With over 26,000 acres (of which 15,000+ is designated wilderness) and some 50 miles of hiking and canoeing trails, Congaree National Park is a place I've longed to explore to a greater degree since my first visit back in 2011. Home to one of the worlds largest concentrations of 'champion' trees, Congaree protects a huge swath of old growth Atlantic Coastal Forest, including the largest tract of old-growth bottomland hardwood forest in the country . Congaree National Park is one of our newest National Parks. Established in 2003, it's located less than an hour south of Columbia, South Carolina and still remains rather undiscovered on a national scale. Perhaps it's the fact that it is so new but, more likely, it's the fact that it lacks the smack-you-in-your-face scenery of so many other parks. This is a park for the nature lover, a place for the person that just enjoys taking a walk in the woods and enjoying the simple sights and smells of low-country forest life.
This hike was to be the realization of a dream to explore the wild interior of the park and its namesake river that I had on my first visit five years prior. I wanted to walk among the parks largest trees and explore all that nature had to offer here between the visitor center and the Congaree River itself. My planned route was ambitious in length but I felt completely doable in difficulty considering the almost pancake-flat nature of the terrain I'd be traveling. I'd explore the interior in a general figure-eight fashion. Beginning at the Harry Hampton Visitor Center I'd begin on the eastern half of the scenic Boardwalk Loop Trail. I'd then get farther into the backcountry via the Weston Lake Loop and Oak Ridge Trails. After this I would embark on the lollipop-shaped River Trail which would take me down to the beating heart of the National Park, the Congaree River. I would then retrace my steps back as far as the Oak Ridge Trail and then follow the other side of the Weston Lake and Boardwalk Loops back to the visitor center. If my calculations were correct I'd be looking at logging around 13-miles...it'd be a full day of hiking!
The first part of the hike, along the Boardwalk Loop, was as beautiful as always. There even seemed to be a bit more water on the forest floor than in previous visits providing me a slightly different look at the scenery than what I had previously. The Weston Lake Loop was nice as it wandered among odd-looking cypress 'knees', so commonly seen in the park, and along its namesake lake. The Oak Ridge Trail was a wild-card on this trip. I desperately wanted to hike it as I had read it passed through some of the most impressive stands of old-growth forest in the park. Unfortunately the park website and a kind ranger at the desk informed me that a key bridge had been destroyed during Hurricane Matthew the previous summer and hadn't been repaired yet. This meant that you couldn't hike the trail as a loop...or so they said. I decided to see for myself. I figured my off-trail experience meant I could find some way to circumnavigate the bridge. I actually ended up fording the stream (or gut, as they are called here) on a large pile of fallen logs and bypassed the bridge without difficulty. Problem solved...I was soon on my way along the rest of the Oak Ridge Trail. Its a pretty trail and there are, indeed, many impressive stands of trees along its length. I'm glad I made the effort to see it in its entirety.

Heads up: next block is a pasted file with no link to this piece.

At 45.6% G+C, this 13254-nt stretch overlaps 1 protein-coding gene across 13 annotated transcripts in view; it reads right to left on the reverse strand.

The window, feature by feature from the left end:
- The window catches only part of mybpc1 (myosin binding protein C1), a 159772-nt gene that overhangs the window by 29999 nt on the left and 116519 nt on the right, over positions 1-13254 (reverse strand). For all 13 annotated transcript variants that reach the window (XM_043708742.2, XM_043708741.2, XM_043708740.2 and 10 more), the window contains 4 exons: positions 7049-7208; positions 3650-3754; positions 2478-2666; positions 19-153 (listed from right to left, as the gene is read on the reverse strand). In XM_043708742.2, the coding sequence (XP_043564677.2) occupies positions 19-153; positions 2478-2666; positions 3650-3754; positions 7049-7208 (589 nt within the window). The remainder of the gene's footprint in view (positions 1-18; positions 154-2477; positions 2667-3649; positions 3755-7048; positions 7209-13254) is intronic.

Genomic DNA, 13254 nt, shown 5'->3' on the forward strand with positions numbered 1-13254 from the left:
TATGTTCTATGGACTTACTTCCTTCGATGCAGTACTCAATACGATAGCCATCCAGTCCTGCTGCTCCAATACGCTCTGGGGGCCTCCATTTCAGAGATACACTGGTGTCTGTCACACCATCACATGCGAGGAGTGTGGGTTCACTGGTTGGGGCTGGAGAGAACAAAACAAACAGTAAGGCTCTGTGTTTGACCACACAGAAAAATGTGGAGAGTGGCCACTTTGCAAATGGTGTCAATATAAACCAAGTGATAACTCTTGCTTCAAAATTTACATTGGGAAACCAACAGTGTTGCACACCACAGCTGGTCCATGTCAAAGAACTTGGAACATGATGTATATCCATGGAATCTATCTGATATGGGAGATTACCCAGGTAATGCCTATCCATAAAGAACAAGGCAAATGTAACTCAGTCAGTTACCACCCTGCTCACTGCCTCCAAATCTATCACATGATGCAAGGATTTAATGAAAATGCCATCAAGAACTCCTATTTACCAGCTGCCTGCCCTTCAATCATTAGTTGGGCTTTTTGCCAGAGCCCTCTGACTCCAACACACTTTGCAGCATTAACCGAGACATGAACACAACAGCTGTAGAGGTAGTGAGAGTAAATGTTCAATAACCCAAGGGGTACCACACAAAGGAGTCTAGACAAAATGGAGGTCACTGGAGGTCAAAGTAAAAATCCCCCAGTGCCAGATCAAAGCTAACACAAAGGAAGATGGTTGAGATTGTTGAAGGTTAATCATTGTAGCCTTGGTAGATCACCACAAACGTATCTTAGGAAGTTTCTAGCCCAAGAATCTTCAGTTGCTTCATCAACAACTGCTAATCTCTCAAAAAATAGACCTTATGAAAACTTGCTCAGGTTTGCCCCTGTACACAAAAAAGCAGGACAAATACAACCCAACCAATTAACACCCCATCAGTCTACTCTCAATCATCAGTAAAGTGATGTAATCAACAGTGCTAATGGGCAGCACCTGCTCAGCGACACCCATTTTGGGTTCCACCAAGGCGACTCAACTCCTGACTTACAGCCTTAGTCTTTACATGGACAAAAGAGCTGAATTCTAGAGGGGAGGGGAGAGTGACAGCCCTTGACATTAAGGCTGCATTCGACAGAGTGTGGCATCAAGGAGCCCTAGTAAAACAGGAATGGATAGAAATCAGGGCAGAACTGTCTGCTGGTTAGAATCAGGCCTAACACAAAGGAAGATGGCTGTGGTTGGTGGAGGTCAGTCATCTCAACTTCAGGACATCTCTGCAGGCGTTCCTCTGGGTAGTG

Up next was the River Trail which would finally, after five years of waiting, allow me to visit the Congaree River itself. The River Trail is laid out in a lollipop configuration with a 1.3-mile 'stick' connecting it to the Oak Ridge Trail to the north and a large 4-mile loop at its south end along the river. I didn't find the trail all that interesting, if I'm honest. It travels through woodlands which are not nearly as impressive in size as other trails in the park and, even when it finds itself following the Congaree itself, it seems particularly keen on staying far from the waters edge or any views thereof. One notable exception to the scenic monotony of this trail, however, is located about halfway along the river-side section of the loop where a wide curve in the Congaree River has formed a huge sandbar which you can walk out onto at low water levels. The day I visited was just such a time and it was an incredible experience to sit all by myself watching the placid, muddy waters of the mighty Congaree River roll by with no sign of man to be seen anywhere. It was no doubt the highpoint of the trip for me. After spending a good amount of time lounging on the sand I made my way back along the remainder of the River Trail. The rest of the hike involved trails I had visited on previous visits but were nonetheless pretty as always. Thirteen miles had rolled by quite easily with only a smattering of nuisance pains to tell me I had indeed exerted myself this day. It was wonderful, plain and simple.
So, come on along with me into the wild interior of Congaree National Park...its quite a natural treasure, as I think you'll agree. As always...ENJOY!!
Trailhead GPS Coordinates: 33.829604, -80.823737
Mileage Hiked: 13.0 miles Hike Duration: 5:15
Trailhead Temp: 70'F Trail Traffic: 25-50 people
Min. Elevation: 95' Max. Elevation: 110'
Total Vertical Gain: 100' Avg. Elevation Gain / Mile: 8'